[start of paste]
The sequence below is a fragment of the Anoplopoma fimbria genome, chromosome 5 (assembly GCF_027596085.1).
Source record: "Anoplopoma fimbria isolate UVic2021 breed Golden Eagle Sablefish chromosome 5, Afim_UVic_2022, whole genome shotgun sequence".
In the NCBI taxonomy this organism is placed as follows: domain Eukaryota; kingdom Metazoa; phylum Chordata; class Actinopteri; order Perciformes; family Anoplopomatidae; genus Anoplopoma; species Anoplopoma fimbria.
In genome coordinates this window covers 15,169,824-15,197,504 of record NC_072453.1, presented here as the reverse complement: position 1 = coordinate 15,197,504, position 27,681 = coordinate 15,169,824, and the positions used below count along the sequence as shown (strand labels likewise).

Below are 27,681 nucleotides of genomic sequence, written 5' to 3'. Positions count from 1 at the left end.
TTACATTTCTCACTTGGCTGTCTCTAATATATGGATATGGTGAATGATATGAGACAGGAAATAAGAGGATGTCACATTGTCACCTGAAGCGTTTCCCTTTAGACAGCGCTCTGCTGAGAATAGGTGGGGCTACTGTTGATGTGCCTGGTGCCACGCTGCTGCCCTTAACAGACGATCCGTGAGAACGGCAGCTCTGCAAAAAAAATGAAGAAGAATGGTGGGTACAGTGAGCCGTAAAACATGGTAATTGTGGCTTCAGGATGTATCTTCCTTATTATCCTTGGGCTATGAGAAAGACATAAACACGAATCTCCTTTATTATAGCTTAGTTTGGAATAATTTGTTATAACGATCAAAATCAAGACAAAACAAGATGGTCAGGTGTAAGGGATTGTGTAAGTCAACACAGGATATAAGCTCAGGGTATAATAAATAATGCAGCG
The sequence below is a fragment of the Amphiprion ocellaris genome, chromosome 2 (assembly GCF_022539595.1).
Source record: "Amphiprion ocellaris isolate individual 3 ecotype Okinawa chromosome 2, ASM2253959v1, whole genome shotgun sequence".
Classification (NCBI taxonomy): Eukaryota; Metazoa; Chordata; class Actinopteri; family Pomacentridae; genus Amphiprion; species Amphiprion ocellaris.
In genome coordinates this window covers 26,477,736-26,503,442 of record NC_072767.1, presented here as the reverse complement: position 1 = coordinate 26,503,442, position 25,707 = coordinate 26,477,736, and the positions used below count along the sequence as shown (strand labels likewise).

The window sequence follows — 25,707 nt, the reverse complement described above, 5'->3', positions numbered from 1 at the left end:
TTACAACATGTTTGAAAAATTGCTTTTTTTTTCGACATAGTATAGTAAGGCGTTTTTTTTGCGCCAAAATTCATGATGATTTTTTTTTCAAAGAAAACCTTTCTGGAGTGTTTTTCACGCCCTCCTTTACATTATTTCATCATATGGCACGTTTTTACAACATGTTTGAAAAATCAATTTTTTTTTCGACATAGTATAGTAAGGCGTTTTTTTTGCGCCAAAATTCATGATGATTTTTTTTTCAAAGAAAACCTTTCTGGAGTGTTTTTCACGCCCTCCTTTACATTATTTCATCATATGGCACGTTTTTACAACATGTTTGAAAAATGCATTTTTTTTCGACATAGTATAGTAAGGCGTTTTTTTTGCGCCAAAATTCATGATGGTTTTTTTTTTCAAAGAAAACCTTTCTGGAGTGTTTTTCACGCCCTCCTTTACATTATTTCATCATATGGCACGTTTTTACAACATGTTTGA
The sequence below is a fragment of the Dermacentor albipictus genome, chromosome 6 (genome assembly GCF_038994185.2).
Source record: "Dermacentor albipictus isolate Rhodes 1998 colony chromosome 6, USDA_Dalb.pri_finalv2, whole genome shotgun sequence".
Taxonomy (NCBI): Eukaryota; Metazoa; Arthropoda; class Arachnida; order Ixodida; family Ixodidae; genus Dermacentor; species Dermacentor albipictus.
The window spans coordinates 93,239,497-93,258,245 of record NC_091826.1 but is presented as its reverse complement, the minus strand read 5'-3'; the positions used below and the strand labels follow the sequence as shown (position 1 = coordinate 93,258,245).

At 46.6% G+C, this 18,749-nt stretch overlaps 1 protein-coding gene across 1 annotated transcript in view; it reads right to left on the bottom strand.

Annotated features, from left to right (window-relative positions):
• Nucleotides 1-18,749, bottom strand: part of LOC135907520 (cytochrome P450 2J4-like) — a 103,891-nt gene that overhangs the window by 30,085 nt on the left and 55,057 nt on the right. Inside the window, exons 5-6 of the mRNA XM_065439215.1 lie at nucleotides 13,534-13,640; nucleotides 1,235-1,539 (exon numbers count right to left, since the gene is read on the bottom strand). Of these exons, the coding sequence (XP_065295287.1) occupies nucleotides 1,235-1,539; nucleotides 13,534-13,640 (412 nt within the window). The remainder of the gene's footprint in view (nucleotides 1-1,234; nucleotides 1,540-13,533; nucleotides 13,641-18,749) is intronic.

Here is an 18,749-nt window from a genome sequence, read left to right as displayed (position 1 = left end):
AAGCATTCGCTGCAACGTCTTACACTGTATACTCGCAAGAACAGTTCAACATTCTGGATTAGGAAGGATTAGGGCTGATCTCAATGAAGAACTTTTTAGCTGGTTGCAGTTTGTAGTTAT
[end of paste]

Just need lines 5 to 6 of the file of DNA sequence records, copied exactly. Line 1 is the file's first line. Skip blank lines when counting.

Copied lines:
Below are 27,681 nucleotides of genomic sequence, written 5' to 3'. Positions count from 1 at the left end.
TTACATTTCTCACTTGGCTGTCTCTAATATATGGATATGGTGAATGATATGAGACAGGAAATAAGAGGATGTCACATTGTCACCTGAAGCGTTTCCCTTTAGACAGCGCTCTGCTGAGAATAGGTGGGGCTACTGTTGATGTGCCTGGTGCCACGCTGCTGCCCTTAACAGACGATCCGTGAGAACGGCAGCTCTGCAAAAAAAATGAAGAAGAATGGTGGGTACAGTGAGCCGTAAAACATGGTAATTGTGGCTTCAGGATGTATCTTCCTTATTATCCTTGGGCTATGAGAAAGACATAAACACGAATCTCCTTTATTATAGCTTAGTTTGGAATAATTTGTTATAACGATCAAAATCAAGACAAAACAAGATGGTCAGGTGTAAGGGATTGTGTAAGTCAACACAGGATATAAGCTCAGGGTATAATAAATAATGCAGCG